How young journalists are vital for projects building towards a better future for journalism

If students are given opportunities now, they will have the ability to do so much more once they are established professionals

Yasmeen Saadi

Yasmeen Saadi, a Mizzou journalism student, is an integral part of our team in developing the Muslim Media toolkit. 

As a part of the RJI Fellowship, RJI hires students who would like to collaborate with us on our projects, and we could not be more thankful — she is helping me make our project come to life. Thus far, Yasmeen has contributed a huge amount to our research and perspective. Her highlights include giving a fresh perspective on creating a survey along with thinking of innovative ways to do outreach. As any project has multiple arms, Yasmeen has done a phenomenal job of ensuring things are up to speed with frequent updates and reminders. For this month I wanted to share her perspective on why it is important to include young journalists in these projects. 

I spoke with her about what she feels is important about this experience: 

Khan: Tell me about yourself!

My name is Yasmeen Saadi, I am a sophomore studying journalism at Mizzou with minors in piano performance and Spanish. I’m interested in investigative reporting and have been involved in a few investigative reporting projects since coming to Mizzou. Outside of school, I am on leadership for Mizzou’s AAJA, where I help plan and lead meetings and I am the co-programming chair for the Asian American Association where I help plan and host the bigger community-building events and banquets. I love storytelling and am drawn to journalism for its ability to bring together communities and serve those who lack the ability to amplify their own stories.

Khan: What prompted you to be interested in helping me develop the toolkit on covering Muslims in journalism?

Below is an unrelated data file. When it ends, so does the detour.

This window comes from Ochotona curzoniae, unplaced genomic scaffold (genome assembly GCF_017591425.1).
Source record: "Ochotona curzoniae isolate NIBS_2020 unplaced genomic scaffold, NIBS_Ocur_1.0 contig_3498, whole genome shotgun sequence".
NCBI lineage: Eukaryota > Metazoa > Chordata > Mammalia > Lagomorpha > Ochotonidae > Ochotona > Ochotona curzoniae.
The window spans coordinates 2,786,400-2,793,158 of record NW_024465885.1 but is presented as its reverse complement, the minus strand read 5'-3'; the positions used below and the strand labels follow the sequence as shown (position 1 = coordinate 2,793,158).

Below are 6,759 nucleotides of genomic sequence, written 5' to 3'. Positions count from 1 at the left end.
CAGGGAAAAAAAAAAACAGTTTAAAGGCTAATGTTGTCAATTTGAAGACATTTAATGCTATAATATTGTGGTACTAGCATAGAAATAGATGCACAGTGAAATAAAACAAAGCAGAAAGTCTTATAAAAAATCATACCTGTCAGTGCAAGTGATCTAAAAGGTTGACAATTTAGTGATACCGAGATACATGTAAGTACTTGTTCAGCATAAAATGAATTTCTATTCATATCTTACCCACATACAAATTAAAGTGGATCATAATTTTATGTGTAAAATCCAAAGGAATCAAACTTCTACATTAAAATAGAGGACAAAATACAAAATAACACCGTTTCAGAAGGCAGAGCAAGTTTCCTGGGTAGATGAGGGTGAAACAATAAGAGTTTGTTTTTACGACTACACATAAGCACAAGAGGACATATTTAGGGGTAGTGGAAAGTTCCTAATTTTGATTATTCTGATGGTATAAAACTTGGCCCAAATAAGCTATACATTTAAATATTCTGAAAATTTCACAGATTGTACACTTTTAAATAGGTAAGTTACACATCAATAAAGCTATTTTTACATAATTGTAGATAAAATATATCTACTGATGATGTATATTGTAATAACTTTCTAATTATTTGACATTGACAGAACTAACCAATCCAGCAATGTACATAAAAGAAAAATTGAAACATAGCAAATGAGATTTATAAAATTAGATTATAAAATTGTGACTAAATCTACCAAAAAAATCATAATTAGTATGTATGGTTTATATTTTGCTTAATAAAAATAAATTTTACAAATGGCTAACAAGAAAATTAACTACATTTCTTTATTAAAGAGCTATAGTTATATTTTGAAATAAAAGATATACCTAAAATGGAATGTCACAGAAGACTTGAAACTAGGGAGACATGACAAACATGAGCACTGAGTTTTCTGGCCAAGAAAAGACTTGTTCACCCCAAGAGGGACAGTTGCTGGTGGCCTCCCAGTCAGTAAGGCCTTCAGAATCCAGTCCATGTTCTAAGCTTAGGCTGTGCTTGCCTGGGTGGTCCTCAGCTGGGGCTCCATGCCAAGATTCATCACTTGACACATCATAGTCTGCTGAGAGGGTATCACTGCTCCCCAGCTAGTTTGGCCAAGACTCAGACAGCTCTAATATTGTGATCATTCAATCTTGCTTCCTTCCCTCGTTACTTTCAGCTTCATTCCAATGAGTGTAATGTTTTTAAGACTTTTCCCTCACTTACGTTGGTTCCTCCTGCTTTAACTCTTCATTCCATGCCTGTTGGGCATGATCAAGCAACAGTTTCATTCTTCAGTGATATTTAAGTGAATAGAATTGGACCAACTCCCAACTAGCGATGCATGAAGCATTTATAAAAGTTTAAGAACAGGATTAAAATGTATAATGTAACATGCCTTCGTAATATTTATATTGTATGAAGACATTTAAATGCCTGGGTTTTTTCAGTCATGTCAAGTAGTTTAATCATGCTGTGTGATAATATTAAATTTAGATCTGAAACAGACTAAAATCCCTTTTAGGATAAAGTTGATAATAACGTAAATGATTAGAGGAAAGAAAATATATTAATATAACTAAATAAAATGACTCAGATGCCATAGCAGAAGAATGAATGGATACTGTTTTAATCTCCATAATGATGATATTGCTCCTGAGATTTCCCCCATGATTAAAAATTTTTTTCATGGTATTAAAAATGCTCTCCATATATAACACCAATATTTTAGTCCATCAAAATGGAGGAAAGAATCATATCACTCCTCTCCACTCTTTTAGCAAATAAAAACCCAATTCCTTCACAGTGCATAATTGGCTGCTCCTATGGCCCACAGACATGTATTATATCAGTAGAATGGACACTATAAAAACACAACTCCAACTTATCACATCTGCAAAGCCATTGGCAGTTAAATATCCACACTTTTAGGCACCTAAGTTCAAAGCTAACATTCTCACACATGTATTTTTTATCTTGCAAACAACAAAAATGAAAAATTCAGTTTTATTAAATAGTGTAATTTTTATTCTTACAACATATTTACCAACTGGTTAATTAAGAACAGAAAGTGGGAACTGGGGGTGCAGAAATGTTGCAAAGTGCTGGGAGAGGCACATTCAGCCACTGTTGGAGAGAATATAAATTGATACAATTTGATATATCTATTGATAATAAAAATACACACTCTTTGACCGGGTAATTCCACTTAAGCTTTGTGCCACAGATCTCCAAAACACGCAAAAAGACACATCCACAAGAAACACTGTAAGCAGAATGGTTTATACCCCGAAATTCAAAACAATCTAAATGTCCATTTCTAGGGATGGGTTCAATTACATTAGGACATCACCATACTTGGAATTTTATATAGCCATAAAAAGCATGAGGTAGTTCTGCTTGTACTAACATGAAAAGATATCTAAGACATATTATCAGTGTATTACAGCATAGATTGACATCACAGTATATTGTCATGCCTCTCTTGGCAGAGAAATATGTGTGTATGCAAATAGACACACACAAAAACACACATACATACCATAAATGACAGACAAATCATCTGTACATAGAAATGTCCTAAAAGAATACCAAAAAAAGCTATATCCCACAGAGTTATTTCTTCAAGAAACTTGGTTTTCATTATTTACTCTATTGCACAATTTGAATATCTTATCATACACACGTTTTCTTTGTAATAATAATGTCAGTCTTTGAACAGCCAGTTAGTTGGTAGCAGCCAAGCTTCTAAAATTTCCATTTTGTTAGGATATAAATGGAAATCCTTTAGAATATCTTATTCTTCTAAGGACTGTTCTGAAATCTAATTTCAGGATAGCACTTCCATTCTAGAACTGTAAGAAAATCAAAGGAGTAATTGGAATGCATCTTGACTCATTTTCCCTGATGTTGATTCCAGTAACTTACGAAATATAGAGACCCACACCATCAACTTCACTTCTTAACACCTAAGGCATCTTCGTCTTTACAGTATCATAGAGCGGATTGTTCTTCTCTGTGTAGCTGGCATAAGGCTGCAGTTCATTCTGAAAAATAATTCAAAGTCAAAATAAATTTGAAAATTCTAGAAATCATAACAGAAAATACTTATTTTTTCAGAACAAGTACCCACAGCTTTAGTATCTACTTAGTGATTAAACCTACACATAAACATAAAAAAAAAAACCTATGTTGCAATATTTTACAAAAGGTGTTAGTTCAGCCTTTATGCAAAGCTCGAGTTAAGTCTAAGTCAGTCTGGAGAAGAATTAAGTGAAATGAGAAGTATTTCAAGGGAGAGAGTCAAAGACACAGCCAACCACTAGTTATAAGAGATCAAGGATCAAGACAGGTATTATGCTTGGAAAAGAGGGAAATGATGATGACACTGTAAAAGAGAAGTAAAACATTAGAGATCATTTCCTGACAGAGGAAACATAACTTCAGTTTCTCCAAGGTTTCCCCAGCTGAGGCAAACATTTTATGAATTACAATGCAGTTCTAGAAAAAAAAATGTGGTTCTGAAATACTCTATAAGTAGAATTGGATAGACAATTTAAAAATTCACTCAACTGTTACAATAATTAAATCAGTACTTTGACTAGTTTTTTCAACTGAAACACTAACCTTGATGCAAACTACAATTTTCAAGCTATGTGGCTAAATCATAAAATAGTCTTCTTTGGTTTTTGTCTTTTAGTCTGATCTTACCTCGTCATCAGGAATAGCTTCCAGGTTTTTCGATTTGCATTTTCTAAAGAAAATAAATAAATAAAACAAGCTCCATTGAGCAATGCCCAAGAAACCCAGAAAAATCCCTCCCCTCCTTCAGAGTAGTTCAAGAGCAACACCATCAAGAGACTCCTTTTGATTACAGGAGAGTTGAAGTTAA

I was immediately interested in this project to develop this toolkit because I was raised Muslim and understand how damaging incorrect and unrepresentative coverage is on the community. I have rarely seen the Muslim community covered in news stories outside addressing terrorist attacks like 9/11 and public policy issues. I think there is a dangerous disconnect between Muslim-Americans and their portrayal in the media, so I would love to help bring the community better coverage and help all journalists serve the public in a full and representative way.

Khan: Why do you think it’s important for student journalists to be involved in changing the scope of media?

Students are the future of journalism and the media, so being involved in projects that improve the work we do is especially important for students entering the field. Furthermore, as students, we are full of questions and ideas for how we’d like to make a difference in our profession, so it is important to make use of these ambitions early on so that they grow and develop even more going forward. If students are given opportunities now, they will have the ability to do so much more once they are established professionals.

Khan: What has your experience been like so far?

My experience has been very valuable so far. We’ve had both frustrations and triumphs which have helped me learn and move forward. Working together and bouncing ideas off each other has kept me thinking and on my toes to make this project the best it can be. I think as I keep working, my passion for this project grows because I see how needed and helpful this toolkit can be for both the Muslim community and for journalists wanting to learn more.

Khan :What have you learned in your short time?

I’ve been doing a lot of outreach, so I’ve been learning how to stay organized, keep in touch and build relationships. Past this work, just seeing responses from journalists across the country has kept me full of ideas and perspectives to take into consideration moving forward in this project.

Khan: Why do you think young journalists should be part of big journalism projects?

I think it is important for journalism students to learn about and be involved in change early on, because many skills like fair representation in stories and fact-checking take time to develop and improve. 

A lot of younger journalists have ideas that they’ve come up with while watching and consuming the news for years, but they need guidance to carry those ideas out. Because of this, having one-on-one mentorship as a student is incredibly valuable and allows an exchange of perspectives, ideas and experience. I know from my experiences at Mizzou so far, that some of my biggest learning moments happened while talking to or working with a mentor. It is always inspiring to talk to those you one day aspire to be, and further, to influence the work of those you look up to.

Throughout this project, I’ve seen how important this toolkit will be. So many journalists are curious and eager to learn more about representative Muslim coverage, so I am excited to carry this project through and hopefully provide a useful service for journalists everywhere.

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